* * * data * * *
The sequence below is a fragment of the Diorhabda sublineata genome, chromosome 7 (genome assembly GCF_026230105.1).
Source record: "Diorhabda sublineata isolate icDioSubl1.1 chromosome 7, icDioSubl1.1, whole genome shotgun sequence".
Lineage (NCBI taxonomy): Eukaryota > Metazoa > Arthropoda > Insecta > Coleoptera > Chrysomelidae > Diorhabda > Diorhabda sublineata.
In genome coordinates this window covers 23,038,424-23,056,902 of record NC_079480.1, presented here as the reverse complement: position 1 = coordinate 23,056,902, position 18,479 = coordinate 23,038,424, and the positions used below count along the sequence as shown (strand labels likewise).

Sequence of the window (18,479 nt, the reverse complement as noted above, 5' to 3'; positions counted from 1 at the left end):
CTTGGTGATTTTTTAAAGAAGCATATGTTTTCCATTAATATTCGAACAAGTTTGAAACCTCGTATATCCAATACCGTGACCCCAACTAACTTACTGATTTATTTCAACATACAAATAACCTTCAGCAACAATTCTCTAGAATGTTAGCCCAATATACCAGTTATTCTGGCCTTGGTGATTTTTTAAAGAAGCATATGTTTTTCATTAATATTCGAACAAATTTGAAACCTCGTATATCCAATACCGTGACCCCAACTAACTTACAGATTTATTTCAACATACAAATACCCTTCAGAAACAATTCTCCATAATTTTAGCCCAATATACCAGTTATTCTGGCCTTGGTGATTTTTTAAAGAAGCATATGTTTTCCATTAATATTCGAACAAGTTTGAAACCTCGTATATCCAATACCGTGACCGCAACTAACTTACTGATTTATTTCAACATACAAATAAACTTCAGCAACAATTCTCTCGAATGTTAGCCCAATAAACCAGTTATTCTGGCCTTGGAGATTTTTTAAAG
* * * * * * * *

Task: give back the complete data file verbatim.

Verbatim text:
The sequence below is a fragment of the Diorhabda sublineata genome, chromosome 7 (genome assembly GCF_026230105.1).
Source record: "Diorhabda sublineata isolate icDioSubl1.1 chromosome 7, icDioSubl1.1, whole genome shotgun sequence".
Lineage (NCBI taxonomy): Eukaryota > Metazoa > Arthropoda > Insecta > Coleoptera > Chrysomelidae > Diorhabda > Diorhabda sublineata.
In genome coordinates this window covers 23,038,424-23,056,902 of record NC_079480.1, presented here as the reverse complement: position 1 = coordinate 23,056,902, position 18,479 = coordinate 23,038,424, and the positions used below count along the sequence as shown (strand labels likewise).

Sequence of the window (18,479 nt, the reverse complement as noted above, 5' to 3'; positions counted from 1 at the left end):
CTTGGTGATTTTTTAAAGAAGCATATGTTTTCCATTAATATTCGAACAAGTTTGAAACCTCGTATATCCAATACCGTGACCCCAACTAACTTACTGATTTATTTCAACATACAAATAACCTTCAGCAACAATTCTCTAGAATGTTAGCCCAATATACCAGTTATTCTGGCCTTGGTGATTTTTTAAAGAAGCATATGTTTTTCATTAATATTCGAACAAATTTGAAACCTCGTATATCCAATACCGTGACCCCAACTAACTTACAGATTTATTTCAACATACAAATACCCTTCAGAAACAATTCTCCATAATTTTAGCCCAATATACCAGTTATTCTGGCCTTGGTGATTTTTTAAAGAAGCATATGTTTTCCATTAATATTCGAACAAGTTTGAAACCTCGTATATCCAATACCGTGACCGCAACTAACTTACTGATTTATTTCAACATACAAATAAACTTCAGCAACAATTCTCTCGAATGTTAGCCCAATAAACCAGTTATTCTGGCCTTGGAGATTTTTTAAAG